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Hillsborough County, Jeff Vinik plan to bail out Museum of Science and Industry

Guests leave through the front doors at the Museum of Science and Industry on Nov. 6, 2015 in Tampa. Hillsborough County is preparing to bailout MOSI, which owes vendors and creditors $2 million. ZACK WITTMAN   |   Times

Guests leave through the front doors at the Museum of Science and Industry on Nov. 6, 2015 in Tampa. Hillsborough County is preparing to bailout MOSI, which owes vendors and creditors $2 million. ZACK WITTMAN | Times

Published Jun. 10, 2017

TAMPA — Hillsborough County is preparing a seven-figure bailout of the beleaguered Museum of Science and Industry, and Tampa Bay Lightning owner Jeff Vinik is going to help.

The museum, known as MOSI, owes more than $2 million to vendors, banks and creditors and doesn't have the money to pay them.

Additionally, MOSI leaders need $350,000 to bankroll their plan to shutter part of the museum's building and move operations to a smaller wing of the 80-acre north Tampa campus. Downsizing operations is expected to save money, but in the meantime, they need cash to close the old building and reopen as a smaller science center.

Hillsborough County Administrator Mike Merrill told the Tampa Bay Times this week that the county is inclined to pay off those bills and loans and provide the startup money. MOSI will not have to pay back the county.

Key to the financial rescue is Vinik, who has offered to split the cost of the debt with the county in hopes of keeping the museum afloat as it awaits relocation to his downtown Tampa redevelopment project. His share would be about $1 million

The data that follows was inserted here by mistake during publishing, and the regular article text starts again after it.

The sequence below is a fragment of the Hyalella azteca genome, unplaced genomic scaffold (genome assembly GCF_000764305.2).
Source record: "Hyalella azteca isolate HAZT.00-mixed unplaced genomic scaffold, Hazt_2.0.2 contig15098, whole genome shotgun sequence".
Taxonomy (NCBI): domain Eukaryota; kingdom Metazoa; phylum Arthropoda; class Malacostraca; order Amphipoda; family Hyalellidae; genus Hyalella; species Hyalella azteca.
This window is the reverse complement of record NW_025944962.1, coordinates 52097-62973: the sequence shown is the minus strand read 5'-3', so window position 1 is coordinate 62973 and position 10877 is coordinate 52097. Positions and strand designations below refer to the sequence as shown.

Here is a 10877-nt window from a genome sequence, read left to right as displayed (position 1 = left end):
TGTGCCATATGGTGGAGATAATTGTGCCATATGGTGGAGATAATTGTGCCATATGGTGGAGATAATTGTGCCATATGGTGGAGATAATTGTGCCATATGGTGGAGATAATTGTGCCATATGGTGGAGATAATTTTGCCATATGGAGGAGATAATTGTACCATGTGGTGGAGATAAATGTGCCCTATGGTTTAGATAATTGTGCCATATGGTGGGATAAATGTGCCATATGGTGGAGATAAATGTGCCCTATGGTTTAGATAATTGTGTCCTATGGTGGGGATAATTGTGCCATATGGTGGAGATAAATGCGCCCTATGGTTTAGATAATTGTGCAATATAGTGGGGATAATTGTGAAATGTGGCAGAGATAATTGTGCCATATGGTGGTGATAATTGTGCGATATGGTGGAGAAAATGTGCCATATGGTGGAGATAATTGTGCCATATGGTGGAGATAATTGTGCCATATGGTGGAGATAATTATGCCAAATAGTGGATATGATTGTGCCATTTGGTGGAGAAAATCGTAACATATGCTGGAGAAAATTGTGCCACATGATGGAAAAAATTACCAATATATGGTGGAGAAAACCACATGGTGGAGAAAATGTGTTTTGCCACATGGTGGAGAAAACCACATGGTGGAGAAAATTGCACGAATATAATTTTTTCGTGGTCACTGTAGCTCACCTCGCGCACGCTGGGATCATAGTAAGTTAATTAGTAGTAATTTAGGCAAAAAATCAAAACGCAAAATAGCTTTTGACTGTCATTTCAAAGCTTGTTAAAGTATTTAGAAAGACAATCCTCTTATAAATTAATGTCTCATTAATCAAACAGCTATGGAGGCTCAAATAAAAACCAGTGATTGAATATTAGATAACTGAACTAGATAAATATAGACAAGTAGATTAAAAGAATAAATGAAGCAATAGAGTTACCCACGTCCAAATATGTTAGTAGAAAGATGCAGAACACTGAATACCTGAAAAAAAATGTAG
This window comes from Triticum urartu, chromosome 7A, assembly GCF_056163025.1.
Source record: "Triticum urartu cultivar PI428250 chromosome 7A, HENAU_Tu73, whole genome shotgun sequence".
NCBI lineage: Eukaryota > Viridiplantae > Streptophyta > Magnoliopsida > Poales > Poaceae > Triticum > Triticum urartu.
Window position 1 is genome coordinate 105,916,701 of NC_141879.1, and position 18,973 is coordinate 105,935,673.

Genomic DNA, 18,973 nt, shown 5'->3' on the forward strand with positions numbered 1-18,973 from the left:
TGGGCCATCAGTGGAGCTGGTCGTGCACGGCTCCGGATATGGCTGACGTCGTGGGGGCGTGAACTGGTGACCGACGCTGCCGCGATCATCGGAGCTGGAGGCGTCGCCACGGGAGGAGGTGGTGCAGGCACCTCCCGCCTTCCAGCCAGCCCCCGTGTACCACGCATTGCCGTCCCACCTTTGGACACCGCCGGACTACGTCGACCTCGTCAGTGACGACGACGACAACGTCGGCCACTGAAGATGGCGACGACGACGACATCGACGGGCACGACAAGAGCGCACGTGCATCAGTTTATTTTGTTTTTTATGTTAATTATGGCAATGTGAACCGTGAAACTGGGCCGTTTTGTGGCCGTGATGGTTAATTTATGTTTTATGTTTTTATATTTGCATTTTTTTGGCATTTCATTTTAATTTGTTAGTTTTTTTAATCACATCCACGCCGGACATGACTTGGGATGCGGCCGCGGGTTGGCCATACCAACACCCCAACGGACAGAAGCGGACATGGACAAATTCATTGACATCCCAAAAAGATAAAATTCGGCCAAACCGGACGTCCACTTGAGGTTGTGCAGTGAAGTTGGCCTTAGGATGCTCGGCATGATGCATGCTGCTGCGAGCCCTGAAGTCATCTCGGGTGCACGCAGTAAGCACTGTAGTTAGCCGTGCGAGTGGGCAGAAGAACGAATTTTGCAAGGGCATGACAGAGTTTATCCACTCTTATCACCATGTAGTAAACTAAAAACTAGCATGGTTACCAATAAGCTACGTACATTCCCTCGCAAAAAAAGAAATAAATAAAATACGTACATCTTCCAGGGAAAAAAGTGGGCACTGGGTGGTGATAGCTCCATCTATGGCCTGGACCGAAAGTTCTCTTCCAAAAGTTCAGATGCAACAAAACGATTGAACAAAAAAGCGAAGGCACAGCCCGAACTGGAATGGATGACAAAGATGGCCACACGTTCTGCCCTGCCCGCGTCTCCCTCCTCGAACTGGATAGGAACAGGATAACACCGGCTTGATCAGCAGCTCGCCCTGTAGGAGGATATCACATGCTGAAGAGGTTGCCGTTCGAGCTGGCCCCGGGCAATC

Vinik declined to comment Thursday on the details of his contribution, but he confirmed that his charity, the Vinik Family Foundation, has "agreed to share in the costs of preserving this community asset during its transition period."

"We look forward to working with all stakeholders in trying to build a great new MOSI in downtown Tampa," Vinik said.

Putting the museum in bankruptcy was considered, Merrill said. However, they ultimately decided MOSI, already in significant decline, couldn't recover from that kind of negative publicity.

And as the owner of MOSI's building and land, Hillsborough officials were concerned creditors and disgruntled vendors might have showed up on the county's doorstep asking to be reimbursed.

They also discussed closing the museum entirely until the move downtown, but MOSI would have had to pay back a $2.5 million state grant it received to host an exhibit.

"At that point we had three options, none of which were great," Merrill said. "We chose the one that we thought was the best of the worst.

"We debated back and forth: 'Does MOSI still have a brand that has value?' And we concluded that it does because it still has a strong following and it has a legacy. More importantly for Jeff Vinik, he had to feel comfortable that there was enough of a brand value that it could transition downtown. So that's why we rejected bankruptcy or just shutting it down."